Not just the memories of an equally shambolic process that led to the last one, which was the willingness by elements of government to close the airport for around 10 days because of a dispute with the firefighters there.
Nor the fact that calls for such an investigation into what was ultimately a governance issue were led by Deputy Mary Lowe, who now finds herself at the centre of an equally serious row over appropriate behaviours at Home Affairs, which she heads.
Instead, it was why a tribunal is regarded as the only plausible approach in the schools appointments controversy.
The reason hinges on trust and confidence. Not just that, according to the Scrutiny Management Committee (SMC), islanders no longer have it in their government – which is bad enough – but because government no longer has it in itself.
To explain, SMC can’t carry out an inquiry because it knows it would be accused of being partisan and, anyway, its chair is a former member of Education Sport & Culture. It can’t, for its future credibility, risk its findings being treated like those of HM Inspectorate of Constabulary or Professor Staite after opening the lid on Home Affairs.
More fundamentally, SMC can’t rely on those it needs to interrogate about the Education recruitment process because it has no powers to compel witnesses to either turn up, disclose information or even tell the truth.
Disturbing stuff, so a formal tribunal of inquiry is as near as dammit a court hearing and can enforce attendance, disclosure of documents and evidence under oath. Any failure to comply is contempt of court, with penalties that include jail. It also affords legal protection to witnesses – you can’t subsequently be done for defamation by a vengeful deputy or civil servant with deep pockets because of something you said about them.
It’s an impressive bit of legal kit that dates back to 1949, shortly after the German Occupation ended, and was an essential element of rebuilding the island. Specifically, it was designed to provide once-and-for-all resolution to something the States decided was of ‘urgent public importance’.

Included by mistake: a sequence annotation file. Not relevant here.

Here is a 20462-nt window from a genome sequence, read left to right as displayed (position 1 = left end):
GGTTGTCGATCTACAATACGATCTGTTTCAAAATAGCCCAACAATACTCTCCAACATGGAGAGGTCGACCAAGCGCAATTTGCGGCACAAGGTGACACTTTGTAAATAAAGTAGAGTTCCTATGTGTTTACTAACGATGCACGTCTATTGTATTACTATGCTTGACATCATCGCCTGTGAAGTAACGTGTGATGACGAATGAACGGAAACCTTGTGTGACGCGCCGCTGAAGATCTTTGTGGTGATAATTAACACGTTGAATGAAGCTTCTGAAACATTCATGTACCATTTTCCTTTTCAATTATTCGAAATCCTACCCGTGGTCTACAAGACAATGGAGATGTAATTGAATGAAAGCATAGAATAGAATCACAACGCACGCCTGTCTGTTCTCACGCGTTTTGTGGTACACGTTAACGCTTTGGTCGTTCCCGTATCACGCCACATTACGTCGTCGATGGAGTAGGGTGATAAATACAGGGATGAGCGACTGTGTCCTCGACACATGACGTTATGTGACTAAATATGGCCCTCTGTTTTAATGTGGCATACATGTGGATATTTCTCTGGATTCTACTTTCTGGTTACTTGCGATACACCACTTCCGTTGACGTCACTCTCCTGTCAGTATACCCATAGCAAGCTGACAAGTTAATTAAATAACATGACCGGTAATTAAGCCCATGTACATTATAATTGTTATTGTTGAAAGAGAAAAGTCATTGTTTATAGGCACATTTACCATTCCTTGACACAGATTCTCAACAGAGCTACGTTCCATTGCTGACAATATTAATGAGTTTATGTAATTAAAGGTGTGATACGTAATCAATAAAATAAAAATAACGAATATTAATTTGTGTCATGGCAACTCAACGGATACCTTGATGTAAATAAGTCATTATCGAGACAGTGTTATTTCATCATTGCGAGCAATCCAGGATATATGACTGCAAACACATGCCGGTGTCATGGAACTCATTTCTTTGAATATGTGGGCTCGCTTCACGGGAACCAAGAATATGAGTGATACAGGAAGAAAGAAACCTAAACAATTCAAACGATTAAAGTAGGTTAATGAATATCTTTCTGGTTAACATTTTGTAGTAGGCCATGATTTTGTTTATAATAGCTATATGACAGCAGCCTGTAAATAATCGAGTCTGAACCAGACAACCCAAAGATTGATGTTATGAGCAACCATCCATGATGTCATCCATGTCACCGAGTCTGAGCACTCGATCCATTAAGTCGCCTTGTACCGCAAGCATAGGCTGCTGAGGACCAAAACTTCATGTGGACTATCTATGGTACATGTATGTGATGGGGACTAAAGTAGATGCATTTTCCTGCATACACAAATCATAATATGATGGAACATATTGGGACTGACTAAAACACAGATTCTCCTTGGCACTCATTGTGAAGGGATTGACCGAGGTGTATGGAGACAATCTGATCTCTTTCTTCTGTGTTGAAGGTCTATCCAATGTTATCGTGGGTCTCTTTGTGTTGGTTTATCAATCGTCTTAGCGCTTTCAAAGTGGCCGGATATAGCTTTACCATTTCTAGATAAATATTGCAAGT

So you can see that Scrutiny is indeed unlimbering heavy cannon. As well it might, given it summarises the issues at hand as ‘alleged political interference, a rigged process and poor governance’. It’s also worth remembering that the decision to do so has been taken by a committee that includes two politically astute lawyers, fully aware of what the stakes are.
Unlike the earlier airport situation, which would have been a fully-fledged island crisis, this is less immediately serious. The lights still come on and there’s no civil unrest on the streets.
It is nevertheless profoundly disappointing that we have reached this point given this is yet again an issue of trust and confidence in the States triggered by alleged breaches of good governance.
I say that because the massively impressive report from the last tribunal in 2010 identified that the fundamental problem was how the island runs itself: ‘The failure to deal with the underlying problem… stems from the system of government which does not encourage either a corporate approach or collective responsibility. In our view there was a systemic failure to act in a corporate and strategic manner.’
It also went on to recommend that the States makes a commitment to good governance, implements that commitment, and institutes an education and training programme to ensure that promise is honoured.
You’ll not be surprised that few of the report’s main recommendations were acted upon and here we are again openly wondering whether we know what good looks like or if ‘the States’ can be relied on to do the right thing for the proper reasons.
If you view the centre of the universe that is Guernsey in the same way as me – a fragile island ecosystem uniquely protected by an 800-year-old link to the UK Crown and nourished by a steady stream of other people’s wealth that we look after for them – you’re already pretty nervous.
Maintaining that haven in a hostile and uncertain world takes skill, creativity and a degree of unanimity of purpose. A joined-up States, if you will. Yes, there are pockets of excellence, but collectively – as the need for a tribunal of inquiry demonstrates – it keeps letting itself down.
Ultimately, I suppose, the question for me is whether you could rely on this Assembly in a crisis. Closing the airport back in 2009 over a firefighter pay and retention dispute would undoubtedly have been one.
It was avoided largely by chance through a trade union call to the then editor of this newspaper and a mass meeting of firefighters also attended by the then chief minister and the brand new head of HR.
The last tribunal of inquiry was Lyndon Trott’s punishment beating for daring to try to prevent catastrophe – I got off with a late finish and a front page exclusive – but it doesn’t fill you with confidence for the next time it all hits the fan because, yet again, no lessons have been learned and nothing has really changed.